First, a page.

- Sterilised mineral resources within mineral safeguarding areas
As shown on their proposals maps.
Infrastructure and sites used, or proposed to be used, for minerals development – rail aggregate depots and sites for production of recycled and secondary aggregate – will be safeguarded. Local planning authorities will be expected to consult the mineral planning authority on proposals for non-mineral development in the consultation area around such sites.
Surrey Waste Local Plan 2020
Policy 7 – Safeguarding
The following sites, which may be required for waste development will be safeguarded:
- Allocated sites for waste development.
- Sites in existing waste use including wastewater and sewage treatment works (including those with temporary permission).
- Sites with permission for waste use but which have not been developed.
In accordance with the Consultation Protocol, local planning authorities must consult with the Waste Planning Authority on proposals for non-waste development on, or in proximity to, safeguarded waste sites.
Proposals for non-waste development in proximity to safeguarded waste sites must demonstrate that they would not prejudice the operation of the site, including through incorporation of measures to mitigate and reduce their sensitivity to waste operations. Proposals that would lead to loss of waste management capacity, prejudice site operation, or restrict future development of safeguarded sites should not be permitted unless it can be demonstrated by the applicant that either:
- The waste capacity and/or safeguarded site is not required, or
- The need for the non-waste development overrides the need for safeguarding, or equivalent, suitable and appropriate replacement capacity can be provided elsewhere in advance of the non-waste development.
Minerals and Waste Safeguarding in Local Plans
Sufficient provision for minerals resources and infrastructure and waste management are identified as matters that need to be addressed by strategic planning policies (NPPF, paragraph 20(b)). In a two-tier area such as Surrey, where responsibility for minerals and waste planning lies with the MWPA and strategic policies for all other aspects with LPAs, the duty to cooperate (NPPF, paragraphs 24-27) provides the means of ensuring that minerals and waste planning matters, including safeguarding, are taken into account in the preparation of local development plans.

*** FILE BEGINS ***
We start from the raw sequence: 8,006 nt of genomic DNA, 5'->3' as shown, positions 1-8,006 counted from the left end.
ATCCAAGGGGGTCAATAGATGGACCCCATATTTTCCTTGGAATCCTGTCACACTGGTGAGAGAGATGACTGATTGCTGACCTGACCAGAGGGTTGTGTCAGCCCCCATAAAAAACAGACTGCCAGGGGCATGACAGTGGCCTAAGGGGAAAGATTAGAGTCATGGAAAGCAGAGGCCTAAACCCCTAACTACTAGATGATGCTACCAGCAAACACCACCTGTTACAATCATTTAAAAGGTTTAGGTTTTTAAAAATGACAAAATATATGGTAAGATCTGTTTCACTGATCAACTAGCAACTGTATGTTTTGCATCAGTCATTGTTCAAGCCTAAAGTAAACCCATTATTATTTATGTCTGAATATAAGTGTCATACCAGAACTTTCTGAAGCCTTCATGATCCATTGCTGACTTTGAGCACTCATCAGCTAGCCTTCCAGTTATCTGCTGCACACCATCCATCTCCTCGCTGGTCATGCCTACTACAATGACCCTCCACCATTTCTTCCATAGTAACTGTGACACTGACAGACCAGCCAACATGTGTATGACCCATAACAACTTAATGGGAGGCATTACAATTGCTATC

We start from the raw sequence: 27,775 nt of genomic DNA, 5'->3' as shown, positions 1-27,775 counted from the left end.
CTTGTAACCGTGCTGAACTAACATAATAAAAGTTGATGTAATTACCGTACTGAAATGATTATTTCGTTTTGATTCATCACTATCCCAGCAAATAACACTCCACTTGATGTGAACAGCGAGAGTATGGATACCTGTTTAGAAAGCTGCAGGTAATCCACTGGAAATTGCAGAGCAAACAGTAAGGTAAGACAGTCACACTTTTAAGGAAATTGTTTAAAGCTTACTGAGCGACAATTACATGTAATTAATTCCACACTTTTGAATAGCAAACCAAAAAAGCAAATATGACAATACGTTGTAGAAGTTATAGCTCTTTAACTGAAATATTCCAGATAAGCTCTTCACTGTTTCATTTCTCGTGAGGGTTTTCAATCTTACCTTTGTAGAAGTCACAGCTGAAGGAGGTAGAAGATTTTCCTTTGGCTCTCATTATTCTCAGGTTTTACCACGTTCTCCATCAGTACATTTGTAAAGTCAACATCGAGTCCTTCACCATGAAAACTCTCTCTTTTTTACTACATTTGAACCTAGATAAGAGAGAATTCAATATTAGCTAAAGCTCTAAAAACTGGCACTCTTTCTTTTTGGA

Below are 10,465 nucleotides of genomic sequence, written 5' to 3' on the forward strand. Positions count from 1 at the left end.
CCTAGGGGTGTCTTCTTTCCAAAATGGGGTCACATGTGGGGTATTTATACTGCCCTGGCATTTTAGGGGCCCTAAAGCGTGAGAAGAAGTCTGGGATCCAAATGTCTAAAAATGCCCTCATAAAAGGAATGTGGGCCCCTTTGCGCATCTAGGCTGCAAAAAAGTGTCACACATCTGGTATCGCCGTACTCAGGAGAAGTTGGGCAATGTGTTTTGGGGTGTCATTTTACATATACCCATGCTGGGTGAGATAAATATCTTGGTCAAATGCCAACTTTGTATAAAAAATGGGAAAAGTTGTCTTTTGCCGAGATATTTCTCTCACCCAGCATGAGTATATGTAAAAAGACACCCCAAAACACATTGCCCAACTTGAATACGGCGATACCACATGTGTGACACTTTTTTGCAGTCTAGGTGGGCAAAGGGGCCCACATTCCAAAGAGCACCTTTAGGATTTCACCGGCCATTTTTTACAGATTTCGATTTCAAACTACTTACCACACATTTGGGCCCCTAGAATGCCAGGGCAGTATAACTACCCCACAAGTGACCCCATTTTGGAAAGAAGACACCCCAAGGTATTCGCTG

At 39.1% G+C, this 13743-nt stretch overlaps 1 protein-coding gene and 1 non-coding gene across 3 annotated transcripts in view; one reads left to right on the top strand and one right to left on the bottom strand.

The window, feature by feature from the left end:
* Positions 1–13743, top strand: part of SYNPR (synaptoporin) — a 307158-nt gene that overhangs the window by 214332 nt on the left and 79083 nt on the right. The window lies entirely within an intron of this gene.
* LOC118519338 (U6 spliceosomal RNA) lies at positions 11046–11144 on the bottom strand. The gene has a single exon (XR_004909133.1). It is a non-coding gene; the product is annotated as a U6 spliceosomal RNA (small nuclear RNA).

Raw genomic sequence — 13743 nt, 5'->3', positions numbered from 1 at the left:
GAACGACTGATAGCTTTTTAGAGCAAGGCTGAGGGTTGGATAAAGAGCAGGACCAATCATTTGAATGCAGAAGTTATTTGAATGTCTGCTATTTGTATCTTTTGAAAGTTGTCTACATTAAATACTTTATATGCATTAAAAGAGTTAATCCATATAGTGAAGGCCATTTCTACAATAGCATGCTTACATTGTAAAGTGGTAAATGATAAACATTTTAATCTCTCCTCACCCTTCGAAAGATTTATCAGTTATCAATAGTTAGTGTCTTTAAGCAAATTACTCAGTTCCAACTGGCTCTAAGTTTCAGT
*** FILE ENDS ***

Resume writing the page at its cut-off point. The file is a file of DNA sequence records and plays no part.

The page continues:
With reference to the preparation of local development plans, LPAs should consult the MWPA when preparing main local plan documents and supplementary planning documents. The MWPA will be particularly interested in proposed site allocations (such as for housing, employment etc.); policies that propose protections or designations for specific areas of land (for example changes to Green Belt boundaries etc.); and how minerals and waste safeguarding principles are being applied. In commenting on the preparation of local development plans and supplementary planning documents the MWPA will provide advice about matters relating to mineral resources and infrastructure, waste management and safeguarding, and sustainable construction.
LPAs should include information about the location and extent of the following safeguarded areas and sites (or provide references to where such information can be found) within their local development plans:
- Preferred Areas and Areas of Search for minerals extraction as identified in the Surrey Minerals Plan Core Strategy 2011 (silica sand and brick clay) and Surrey Primary Aggregates DPD 2011 (sharp sand and gravel sites and soft sand).
- Mineral Safeguarding Areas as identified by Policy MC6 of the Surrey Minerals Plan Core Strategy 2011 and shown on the MWPA's map viewer.
- Two rail aggregate depots (at Woking and at Salfords) as identified by Policy MC16 of the Surrey Minerals Plan Core Strategy 2011 and as shown on the MWPA's map viewer.
- Sites allocated for permanent and temporary aggregate recycling use by Policy AR2 and Policy AR3 of the Surrey Aggregate Recycling Joint DPD 2013 and as shown on the MWPA's map viewer.
- Land allocated for future waste management development by Policy 11a and Policy 11b of the Surrey Waste Local Plan 2020.
The MWPA will seek to keep information about minerals and waste management sites and safeguarded areas of land on its map viewer up to date. LPAs will seek to keep the digital versions of their policies maps up-to-date with respect to minerals and waste safeguarding.
Consultations and other Development Management Matters
When to consult the Minerals and Waste Planning Authority (MWPA)
LPAs should consult the MWPA when dealing with planning applications that may raise minerals or waste safeguarding issues. Table 1 below sets out the circumstances in which the MWPA should be consulted.
For the purposes of this consultation protocol major development is defined as follows:
- Development involving the construction of 10 or more dwellings; or